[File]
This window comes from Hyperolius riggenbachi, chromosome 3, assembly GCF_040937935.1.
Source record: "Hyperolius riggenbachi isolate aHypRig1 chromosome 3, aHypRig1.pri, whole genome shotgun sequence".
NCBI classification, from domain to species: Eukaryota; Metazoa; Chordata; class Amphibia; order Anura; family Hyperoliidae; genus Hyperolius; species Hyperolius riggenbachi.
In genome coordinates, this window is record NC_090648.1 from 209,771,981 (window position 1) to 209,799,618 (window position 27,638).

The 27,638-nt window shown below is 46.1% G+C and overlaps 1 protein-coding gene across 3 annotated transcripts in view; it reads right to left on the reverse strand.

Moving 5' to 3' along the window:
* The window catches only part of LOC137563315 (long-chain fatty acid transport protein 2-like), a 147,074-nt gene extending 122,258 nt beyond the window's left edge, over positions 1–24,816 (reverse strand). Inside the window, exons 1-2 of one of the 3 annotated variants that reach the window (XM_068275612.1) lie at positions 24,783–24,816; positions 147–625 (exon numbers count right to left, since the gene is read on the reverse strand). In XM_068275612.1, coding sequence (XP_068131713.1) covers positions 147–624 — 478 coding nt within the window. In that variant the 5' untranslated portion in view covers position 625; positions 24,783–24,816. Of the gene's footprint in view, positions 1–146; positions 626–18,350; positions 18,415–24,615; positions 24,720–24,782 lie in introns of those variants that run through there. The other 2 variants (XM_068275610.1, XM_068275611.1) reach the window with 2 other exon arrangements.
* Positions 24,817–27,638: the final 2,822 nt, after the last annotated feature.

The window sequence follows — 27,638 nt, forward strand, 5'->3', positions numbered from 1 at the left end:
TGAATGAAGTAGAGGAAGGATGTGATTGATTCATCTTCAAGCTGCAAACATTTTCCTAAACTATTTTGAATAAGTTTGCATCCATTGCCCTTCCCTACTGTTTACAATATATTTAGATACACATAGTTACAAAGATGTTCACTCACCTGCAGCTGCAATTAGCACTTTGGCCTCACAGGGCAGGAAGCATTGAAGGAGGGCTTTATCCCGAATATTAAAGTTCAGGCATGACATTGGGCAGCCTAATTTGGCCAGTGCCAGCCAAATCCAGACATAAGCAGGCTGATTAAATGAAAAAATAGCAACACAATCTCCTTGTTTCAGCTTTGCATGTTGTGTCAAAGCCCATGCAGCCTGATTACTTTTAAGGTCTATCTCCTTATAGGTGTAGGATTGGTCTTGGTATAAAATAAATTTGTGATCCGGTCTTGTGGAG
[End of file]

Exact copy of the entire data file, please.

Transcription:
This window comes from Hyperolius riggenbachi, chromosome 3, assembly GCF_040937935.1.
Source record: "Hyperolius riggenbachi isolate aHypRig1 chromosome 3, aHypRig1.pri, whole genome shotgun sequence".
NCBI classification, from domain to species: Eukaryota; Metazoa; Chordata; class Amphibia; order Anura; family Hyperoliidae; genus Hyperolius; species Hyperolius riggenbachi.
In genome coordinates, this window is record NC_090648.1 from 209,771,981 (window position 1) to 209,799,618 (window position 27,638).

The 27,638-nt window shown below is 46.1% G+C and overlaps 1 protein-coding gene across 3 annotated transcripts in view; it reads right to left on the reverse strand.

Moving 5' to 3' along the window:
* The window catches only part of LOC137563315 (long-chain fatty acid transport protein 2-like), a 147,074-nt gene extending 122,258 nt beyond the window's left edge, over positions 1–24,816 (reverse strand). Inside the window, exons 1-2 of one of the 3 annotated variants that reach the window (XM_068275612.1) lie at positions 24,783–24,816; positions 147–625 (exon numbers count right to left, since the gene is read on the reverse strand). In XM_068275612.1, coding sequence (XP_068131713.1) covers positions 147–624 — 478 coding nt within the window. In that variant the 5' untranslated portion in view covers position 625; positions 24,783–24,816. Of the gene's footprint in view, positions 1–146; positions 626–18,350; positions 18,415–24,615; positions 24,720–24,782 lie in introns of those variants that run through there. The other 2 variants (XM_068275610.1, XM_068275611.1) reach the window with 2 other exon arrangements.
* Positions 24,817–27,638: the final 2,822 nt, after the last annotated feature.

The window sequence follows — 27,638 nt, forward strand, 5'->3', positions numbered from 1 at the left end:
TGAATGAAGTAGAGGAAGGATGTGATTGATTCATCTTCAAGCTGCAAACATTTTCCTAAACTATTTTGAATAAGTTTGCATCCATTGCCCTTCCCTACTGTTTACAATATATTTAGATACACATAGTTACAAAGATGTTCACTCACCTGCAGCTGCAATTAGCACTTTGGCCTCACAGGGCAGGAAGCATTGAAGGAGGGCTTTATCCCGAATATTAAAGTTCAGGCATGACATTGGGCAGCCTAATTTGGCCAGTGCCAGCCAAATCCAGACATAAGCAGGCTGATTAAATGAAAAAATAGCAACACAATCTCCTTGTTTCAGCTTTGCATGTTGTGTCAAAGCCCATGCAGCCTGATTACTTTTAAGGTCTATCTCCTTATAGGTGTAGGATTGGTCTTGGTATAAAATAAATTTGTGATCCGGTCTTGTGGAG